• 22. Take Justice Ruth Bader Ginsburg, for example, or Roberts and Alito. While at the time, Ginsburg was seen as a moderate, in today’s political world she probably would not be. See Oliver Roeder, Supreme Court Justices Get More Liberal as They Get Older (FiveThirtyEight, Oct 5, 2015), archived at
  • 23. In 2005, when President George W. Bush nominated Roberts and Alito, the Republicans held a Senate majority of 55—45. In 1993, when President Bill Clinton nominated Ginsburg, the Democrats held a Senate majority of 57—43. See Party Division in the Senate, 1789-Present (US Senate), archived at

But more relevant to this discussion are the nominations of Sonia Sotomayor and Elena Kagan in 2009 and 2010, respectively. During the 111th Congress, President Obama was in the White House, and Democrats controlled the Senate 57–41. Among true liberals, an outcry broke: These women are terrific, they said, but seriously, Obama? They aren’t Justice Ruth Bader Ginsburg. Why the heck are you declining to seize the chance to nominate a real ideologue to the bench?24

  • 24. Baker, Kagan Nomination Leaves Longing on the Left (cited in note 18); Peter Baker, Favorites of Left Don’t Make Obama’s Court List (NY Times, May 25, 2009), available at (visited May 16, 2016) (Perma archive unavailable) (stating that neither Kagan nor Sotomayor were “the outspoken leaders of the left that advocates crave[d]”).

The answer, obviously, was the filibuster, and the Republicans’ willingness to use it to block Obama’s liberal nominees.25 The only way through the Senate, it seemed, was to nominate someone palatable to liberals and not infuriating to conservatives. And it worked. Republicans, while able to flex their filibuster muscles, decided not to do so. Why? Perhaps because of optics—rejecting two eminently qualified women just wouldn’t look good, politically. Perhaps because of the fear of the unknown—if they blocked nominees who were borderline reasonable, who knew whom the President might put up next?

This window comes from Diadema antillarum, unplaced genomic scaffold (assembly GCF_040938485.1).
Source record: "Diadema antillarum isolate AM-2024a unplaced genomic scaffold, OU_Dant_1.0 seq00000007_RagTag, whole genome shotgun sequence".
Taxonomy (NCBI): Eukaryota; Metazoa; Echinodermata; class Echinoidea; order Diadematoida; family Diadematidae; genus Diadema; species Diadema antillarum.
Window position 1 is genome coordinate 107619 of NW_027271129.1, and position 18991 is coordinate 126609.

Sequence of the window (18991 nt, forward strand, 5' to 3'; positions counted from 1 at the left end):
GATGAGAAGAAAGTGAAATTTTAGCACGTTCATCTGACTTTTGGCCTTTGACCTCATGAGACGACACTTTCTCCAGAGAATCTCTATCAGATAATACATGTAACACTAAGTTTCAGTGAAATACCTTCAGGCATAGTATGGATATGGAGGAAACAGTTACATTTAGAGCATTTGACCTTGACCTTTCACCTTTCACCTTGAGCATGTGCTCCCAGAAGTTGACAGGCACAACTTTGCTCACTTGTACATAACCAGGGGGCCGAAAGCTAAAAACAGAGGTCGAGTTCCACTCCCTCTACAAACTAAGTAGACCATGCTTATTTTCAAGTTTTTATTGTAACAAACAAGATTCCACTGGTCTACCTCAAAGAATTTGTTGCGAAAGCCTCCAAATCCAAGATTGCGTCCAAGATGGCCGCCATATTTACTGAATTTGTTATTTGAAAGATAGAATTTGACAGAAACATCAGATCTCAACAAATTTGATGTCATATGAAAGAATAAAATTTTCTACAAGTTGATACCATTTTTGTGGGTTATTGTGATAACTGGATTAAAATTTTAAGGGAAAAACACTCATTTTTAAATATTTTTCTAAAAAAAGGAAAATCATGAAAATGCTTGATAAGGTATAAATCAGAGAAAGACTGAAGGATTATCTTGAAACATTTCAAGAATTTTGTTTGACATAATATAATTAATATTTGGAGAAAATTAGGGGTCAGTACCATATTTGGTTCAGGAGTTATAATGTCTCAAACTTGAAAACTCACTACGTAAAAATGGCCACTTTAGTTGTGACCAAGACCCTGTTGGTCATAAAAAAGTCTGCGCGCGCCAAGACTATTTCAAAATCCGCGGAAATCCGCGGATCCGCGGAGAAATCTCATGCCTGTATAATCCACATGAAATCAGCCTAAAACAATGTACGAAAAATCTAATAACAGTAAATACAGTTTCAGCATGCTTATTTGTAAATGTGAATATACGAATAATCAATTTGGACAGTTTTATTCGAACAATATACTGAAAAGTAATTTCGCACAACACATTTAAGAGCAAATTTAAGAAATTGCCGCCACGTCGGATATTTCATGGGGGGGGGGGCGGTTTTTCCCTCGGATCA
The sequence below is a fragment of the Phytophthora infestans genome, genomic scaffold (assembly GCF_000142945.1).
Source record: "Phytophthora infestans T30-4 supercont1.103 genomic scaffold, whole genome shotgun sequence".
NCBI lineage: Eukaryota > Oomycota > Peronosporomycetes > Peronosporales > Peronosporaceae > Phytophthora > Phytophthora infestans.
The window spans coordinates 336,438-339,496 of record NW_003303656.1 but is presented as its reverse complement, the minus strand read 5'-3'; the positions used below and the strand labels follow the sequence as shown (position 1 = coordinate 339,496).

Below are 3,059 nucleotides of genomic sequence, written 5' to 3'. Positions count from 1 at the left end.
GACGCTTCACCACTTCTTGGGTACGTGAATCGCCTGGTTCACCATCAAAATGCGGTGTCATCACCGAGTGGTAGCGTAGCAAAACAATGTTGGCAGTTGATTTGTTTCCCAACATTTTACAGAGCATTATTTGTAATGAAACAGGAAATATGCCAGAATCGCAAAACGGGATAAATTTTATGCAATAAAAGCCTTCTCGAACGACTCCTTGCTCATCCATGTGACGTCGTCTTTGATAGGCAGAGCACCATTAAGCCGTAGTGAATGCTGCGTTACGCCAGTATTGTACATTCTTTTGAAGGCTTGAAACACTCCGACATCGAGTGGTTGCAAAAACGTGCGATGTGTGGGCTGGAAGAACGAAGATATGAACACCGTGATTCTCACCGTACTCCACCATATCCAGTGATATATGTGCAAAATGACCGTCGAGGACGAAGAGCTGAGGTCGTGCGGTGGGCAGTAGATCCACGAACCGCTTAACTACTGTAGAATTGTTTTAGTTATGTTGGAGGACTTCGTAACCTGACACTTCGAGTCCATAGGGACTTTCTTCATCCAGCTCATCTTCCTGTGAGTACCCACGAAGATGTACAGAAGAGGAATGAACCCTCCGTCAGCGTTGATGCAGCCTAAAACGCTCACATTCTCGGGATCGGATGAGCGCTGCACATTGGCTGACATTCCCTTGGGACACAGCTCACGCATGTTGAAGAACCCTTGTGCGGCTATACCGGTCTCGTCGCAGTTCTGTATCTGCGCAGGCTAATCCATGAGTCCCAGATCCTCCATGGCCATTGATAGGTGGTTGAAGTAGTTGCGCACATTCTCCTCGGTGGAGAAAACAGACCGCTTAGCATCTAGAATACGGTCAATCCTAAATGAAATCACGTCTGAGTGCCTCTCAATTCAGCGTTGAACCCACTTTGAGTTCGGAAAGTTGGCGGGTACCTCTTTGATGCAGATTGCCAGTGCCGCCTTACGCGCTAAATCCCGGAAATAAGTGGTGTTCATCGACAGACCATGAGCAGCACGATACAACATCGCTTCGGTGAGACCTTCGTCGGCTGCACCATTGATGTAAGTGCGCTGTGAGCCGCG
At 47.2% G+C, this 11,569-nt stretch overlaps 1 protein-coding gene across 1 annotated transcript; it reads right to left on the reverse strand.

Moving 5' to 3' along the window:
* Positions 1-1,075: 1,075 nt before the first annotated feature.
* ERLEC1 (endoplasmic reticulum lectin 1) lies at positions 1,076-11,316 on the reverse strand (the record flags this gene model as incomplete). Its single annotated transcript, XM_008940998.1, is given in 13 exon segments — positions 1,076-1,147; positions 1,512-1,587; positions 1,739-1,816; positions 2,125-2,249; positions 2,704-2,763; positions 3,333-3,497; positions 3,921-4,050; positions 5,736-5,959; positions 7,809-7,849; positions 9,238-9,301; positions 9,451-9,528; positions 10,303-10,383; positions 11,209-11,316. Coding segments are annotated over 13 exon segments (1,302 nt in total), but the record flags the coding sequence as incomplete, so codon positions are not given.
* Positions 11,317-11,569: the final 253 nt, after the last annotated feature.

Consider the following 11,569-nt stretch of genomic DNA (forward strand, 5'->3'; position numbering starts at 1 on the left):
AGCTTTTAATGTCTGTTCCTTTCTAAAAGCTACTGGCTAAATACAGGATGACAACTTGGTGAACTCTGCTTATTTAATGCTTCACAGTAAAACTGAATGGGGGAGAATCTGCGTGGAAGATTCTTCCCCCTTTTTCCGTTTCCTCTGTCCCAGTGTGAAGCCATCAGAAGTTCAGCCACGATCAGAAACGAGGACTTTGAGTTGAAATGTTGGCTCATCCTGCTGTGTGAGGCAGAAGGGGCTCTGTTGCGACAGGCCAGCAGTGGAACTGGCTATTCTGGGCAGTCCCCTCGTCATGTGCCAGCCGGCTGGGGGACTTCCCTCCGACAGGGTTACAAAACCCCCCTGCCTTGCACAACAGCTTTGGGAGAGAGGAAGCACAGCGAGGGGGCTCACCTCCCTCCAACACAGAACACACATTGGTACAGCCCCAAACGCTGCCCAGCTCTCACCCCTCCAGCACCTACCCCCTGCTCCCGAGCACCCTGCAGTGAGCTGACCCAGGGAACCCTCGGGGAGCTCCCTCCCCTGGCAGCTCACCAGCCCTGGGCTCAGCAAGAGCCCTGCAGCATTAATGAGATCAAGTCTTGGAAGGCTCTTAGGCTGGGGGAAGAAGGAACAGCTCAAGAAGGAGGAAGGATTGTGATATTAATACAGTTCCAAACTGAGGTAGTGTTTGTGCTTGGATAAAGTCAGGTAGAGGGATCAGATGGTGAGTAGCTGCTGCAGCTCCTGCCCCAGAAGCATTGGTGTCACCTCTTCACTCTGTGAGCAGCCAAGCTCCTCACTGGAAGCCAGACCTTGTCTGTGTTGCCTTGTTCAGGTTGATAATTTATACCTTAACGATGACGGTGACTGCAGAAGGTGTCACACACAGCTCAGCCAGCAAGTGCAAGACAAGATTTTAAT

But in 2016, the calculus changed. Now, with an empty seat on the Supreme Court, Obama still in the White House, and the Republicans controlling the Senate 54–46,26 the Republicans can play a whole new poker game, with jokers wild and a huge advantage to the house. The Republicans don’t need the filibuster in this scenario. They can use an even more powerful tool: they can refuse to let any nominee even get to a vote.

  • 25. Senate Democrats have been less interested in using the filibuster power. See Elliott Slotnick, Sarah Schiavoni, and Sheldon Goldman, Writing the Book of Judges: Part 2; Confirmation Politics in the 113th Congress, 4 J L & Courts 187, 191 (2016).
  • 26. See Party Division in the Senate, 1789-Present (cited in note 23). Note that the
    Senate currently includes two independents, but they caucus with the Democrats.

At first glance, the Republicans’ strong-arming is frustrating to a fault. Indeed, many commentators have called for conservatives to “do their constitutional duty” and at least allow Garland’s nomination to reach the floor for a vote.27